How To Keep Buyers Committed To A Massachusetts Short Sale Transaction Without A Signed Purchase And Sale Contract

May 12, 2011

Short Sale Offer Contract

The Short Sale Offer Addendum

During this past week alone , I have received ten new short sale requests.  As a Massachusetts short sale negotiator, my services are generally not required until the buyer and seller execute an Offer to Purchase. Once the offer is signed,  the buyer’s agent inevitably calls me to request the seller attorney contact information so the parties can immediately execute the purchase and sale contract.  In each and every instance,  I inform the buyer’s agent that it is unnecessary to sign a Massachusetts purchase and sale contract until we have third-party short sale approval.  Given the increased volume of short sales, coupled with  the amount of “new” agents working on these transactions, it bears mentioning why, when the proper procedures are followed, it is not necessary to sign a purchase and sale contract until third-party approval is obtained.

With regard to short sale transactions, most of the attorneys and real estate agents with whom I work prefer to execute the purchase and sale contract after having received third-party approval. That way, the attorneys don’t spend time drafting and negotiating the contract if the sale never gets approved.  In order to get a firm commitment from the buyer, however, the offer usually contains an addendum requiring the buyer to remain a party to the transaction during the short sale approval period, which is typically 60 to 90 days. During the approval period, the seller agrees to refrain from accepting back-up offers.  Upon signing the offer, the buyer generally places a 1%  deposit,  or at least enough money to ensure the buyer will remain a party to the transaction. In consideration of the seller no longer accepting offers, if the buyer chooses to walk away during the initial short sale approval period, they lose their deposit.  If the approval period passes without third-party approval, the buyer has the right to extend. The addendum also states that, upon receipt of third- party approval, the parties have 5-7 days to execute a purchase and sale contract and collect the remaining balance of the 5% deposit. The purchase and sale contract  typically calls for the  closing to occur 30 days from receipt of written short sale approval.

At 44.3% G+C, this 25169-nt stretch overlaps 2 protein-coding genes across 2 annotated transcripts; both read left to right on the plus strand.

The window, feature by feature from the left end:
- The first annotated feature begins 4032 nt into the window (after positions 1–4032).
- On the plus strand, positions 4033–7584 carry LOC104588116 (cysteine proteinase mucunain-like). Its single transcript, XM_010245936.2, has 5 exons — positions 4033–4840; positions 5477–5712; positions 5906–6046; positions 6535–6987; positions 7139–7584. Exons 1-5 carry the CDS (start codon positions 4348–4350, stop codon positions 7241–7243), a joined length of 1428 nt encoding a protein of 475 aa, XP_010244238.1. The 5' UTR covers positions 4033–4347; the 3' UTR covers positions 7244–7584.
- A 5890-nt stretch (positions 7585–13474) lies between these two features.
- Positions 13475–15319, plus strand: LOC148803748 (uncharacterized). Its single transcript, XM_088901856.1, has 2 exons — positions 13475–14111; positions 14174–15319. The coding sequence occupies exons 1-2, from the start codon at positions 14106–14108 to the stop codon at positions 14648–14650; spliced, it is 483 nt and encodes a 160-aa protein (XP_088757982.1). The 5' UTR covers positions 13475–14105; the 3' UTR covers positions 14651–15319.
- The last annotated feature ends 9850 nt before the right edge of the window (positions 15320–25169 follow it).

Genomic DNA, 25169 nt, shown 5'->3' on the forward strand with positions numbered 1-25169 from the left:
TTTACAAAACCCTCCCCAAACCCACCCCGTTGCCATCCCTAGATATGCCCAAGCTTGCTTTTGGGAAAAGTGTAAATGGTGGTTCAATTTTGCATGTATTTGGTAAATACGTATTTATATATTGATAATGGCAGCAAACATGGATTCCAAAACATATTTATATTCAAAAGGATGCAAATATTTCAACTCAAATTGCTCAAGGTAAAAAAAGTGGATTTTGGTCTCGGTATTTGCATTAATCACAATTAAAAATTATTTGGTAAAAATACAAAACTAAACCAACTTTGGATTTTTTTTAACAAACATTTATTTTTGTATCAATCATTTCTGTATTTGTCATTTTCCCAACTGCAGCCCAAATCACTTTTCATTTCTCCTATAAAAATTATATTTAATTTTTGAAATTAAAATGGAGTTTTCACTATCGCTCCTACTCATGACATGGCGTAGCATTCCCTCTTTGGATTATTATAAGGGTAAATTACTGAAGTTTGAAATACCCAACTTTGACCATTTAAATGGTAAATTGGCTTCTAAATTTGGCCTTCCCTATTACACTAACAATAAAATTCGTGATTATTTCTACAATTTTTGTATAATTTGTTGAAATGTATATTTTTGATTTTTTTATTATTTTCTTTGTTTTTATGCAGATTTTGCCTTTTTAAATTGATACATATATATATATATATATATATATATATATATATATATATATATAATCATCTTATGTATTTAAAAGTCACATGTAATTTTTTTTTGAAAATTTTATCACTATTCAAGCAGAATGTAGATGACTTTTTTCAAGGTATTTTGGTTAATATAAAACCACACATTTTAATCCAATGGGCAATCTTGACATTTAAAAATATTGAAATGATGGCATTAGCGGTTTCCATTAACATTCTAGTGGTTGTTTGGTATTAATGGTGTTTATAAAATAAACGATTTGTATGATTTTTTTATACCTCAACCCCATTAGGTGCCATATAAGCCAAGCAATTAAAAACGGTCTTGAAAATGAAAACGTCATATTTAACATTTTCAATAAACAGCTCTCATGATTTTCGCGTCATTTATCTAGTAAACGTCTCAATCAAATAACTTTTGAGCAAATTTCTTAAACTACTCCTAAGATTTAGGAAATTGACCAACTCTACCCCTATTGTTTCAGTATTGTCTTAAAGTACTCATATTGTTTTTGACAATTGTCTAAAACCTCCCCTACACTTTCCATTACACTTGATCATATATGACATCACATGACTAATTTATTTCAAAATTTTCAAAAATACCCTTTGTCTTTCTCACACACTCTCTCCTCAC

While every short sale transaction is different, most lenders only require a signed offer to purchase in order to consider a short sale request. As a result, if you are able to eliminate the 7-10 days it typically takes to get a purchase and sale contract drafted and agreed upon, you are one week closer to receiving short sale approval. As a real estate agent, you can now focus your efforts on getting new listings and more signed offers. Keep in mind, I always require the buyer to conduct a property inspection, or waive their right to do so, prior to submitting the offer to the short sale lender. The reason being, if the offer is submitted subject to a property inspection, the short sale lender will not allow for a price change due to any property condition issues revealed by the home inspection. Thus, if a buyer objects to spending $300-400 dollars on an inspection prior to submitting the offer to the lender, they probably aren’t the right buyer for your short sale. I would rather find this out at the offer stage, instead of 60 days down the road after having spent many hours negotiating the short sale with the lender.

Contact us today if you are a real estate professional currently working on short sales and you need assistance keeping your buyers a party to the short sale transaction.

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About the Author: Andrew Coppo of Greater Boston Short Sales, LLC (GBSS) is Massachusetts’ leading short sale negotiator. GBSS assists buyers, sellers, real estate agents and attorneys with getting their short sales closed. Contact us today if you are a homeowner facing foreclosure or a Realtor seeking assistance with a short sale transaction. GBSS is a MARS provider. Please read our disclaimer HERE.

If you are considering a Massachusetts short sale, and would like a free short sale consultation, please call Andrew Coppo to schedule a meeting or a telephone consultation at (617)264-0376.

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